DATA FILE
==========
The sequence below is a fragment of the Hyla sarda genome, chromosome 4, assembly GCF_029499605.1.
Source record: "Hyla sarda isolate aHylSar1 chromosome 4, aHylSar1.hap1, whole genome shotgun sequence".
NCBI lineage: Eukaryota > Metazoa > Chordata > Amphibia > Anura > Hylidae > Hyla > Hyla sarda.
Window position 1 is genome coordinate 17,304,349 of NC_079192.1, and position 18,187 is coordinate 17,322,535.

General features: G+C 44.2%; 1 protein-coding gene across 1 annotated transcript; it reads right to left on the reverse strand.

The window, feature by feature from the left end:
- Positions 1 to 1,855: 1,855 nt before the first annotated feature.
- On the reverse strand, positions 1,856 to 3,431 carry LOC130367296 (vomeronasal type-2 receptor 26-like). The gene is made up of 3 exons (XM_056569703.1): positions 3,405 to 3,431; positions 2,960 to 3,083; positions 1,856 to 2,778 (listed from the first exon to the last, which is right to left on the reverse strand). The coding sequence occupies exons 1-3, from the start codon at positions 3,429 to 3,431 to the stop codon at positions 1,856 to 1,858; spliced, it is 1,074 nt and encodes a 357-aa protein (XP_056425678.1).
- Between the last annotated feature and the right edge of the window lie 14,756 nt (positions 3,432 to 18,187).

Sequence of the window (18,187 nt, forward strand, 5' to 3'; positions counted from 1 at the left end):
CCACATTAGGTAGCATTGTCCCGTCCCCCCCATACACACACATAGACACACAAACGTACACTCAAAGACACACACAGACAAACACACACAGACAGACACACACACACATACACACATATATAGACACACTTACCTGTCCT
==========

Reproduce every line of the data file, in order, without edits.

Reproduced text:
The sequence below is a fragment of the Hyla sarda genome, chromosome 4, assembly GCF_029499605.1.
Source record: "Hyla sarda isolate aHylSar1 chromosome 4, aHylSar1.hap1, whole genome shotgun sequence".
NCBI lineage: Eukaryota > Metazoa > Chordata > Amphibia > Anura > Hylidae > Hyla > Hyla sarda.
Window position 1 is genome coordinate 17,304,349 of NC_079192.1, and position 18,187 is coordinate 17,322,535.

General features: G+C 44.2%; 1 protein-coding gene across 1 annotated transcript; it reads right to left on the reverse strand.

The window, feature by feature from the left end:
- Positions 1 to 1,855: 1,855 nt before the first annotated feature.
- On the reverse strand, positions 1,856 to 3,431 carry LOC130367296 (vomeronasal type-2 receptor 26-like). The gene is made up of 3 exons (XM_056569703.1): positions 3,405 to 3,431; positions 2,960 to 3,083; positions 1,856 to 2,778 (listed from the first exon to the last, which is right to left on the reverse strand). The coding sequence occupies exons 1-3, from the start codon at positions 3,429 to 3,431 to the stop codon at positions 1,856 to 1,858; spliced, it is 1,074 nt and encodes a 357-aa protein (XP_056425678.1).
- Between the last annotated feature and the right edge of the window lie 14,756 nt (positions 3,432 to 18,187).

Sequence of the window (18,187 nt, forward strand, 5' to 3'; positions counted from 1 at the left end):
CCACATTAGGTAGCATTGTCCCGTCCCCCCCATACACACACATAGACACACAAACGTACACTCAAAGACACACACAGACAAACACACACAGACAGACACACACACACATACACACATATATAGACACACTTACCTGTCCT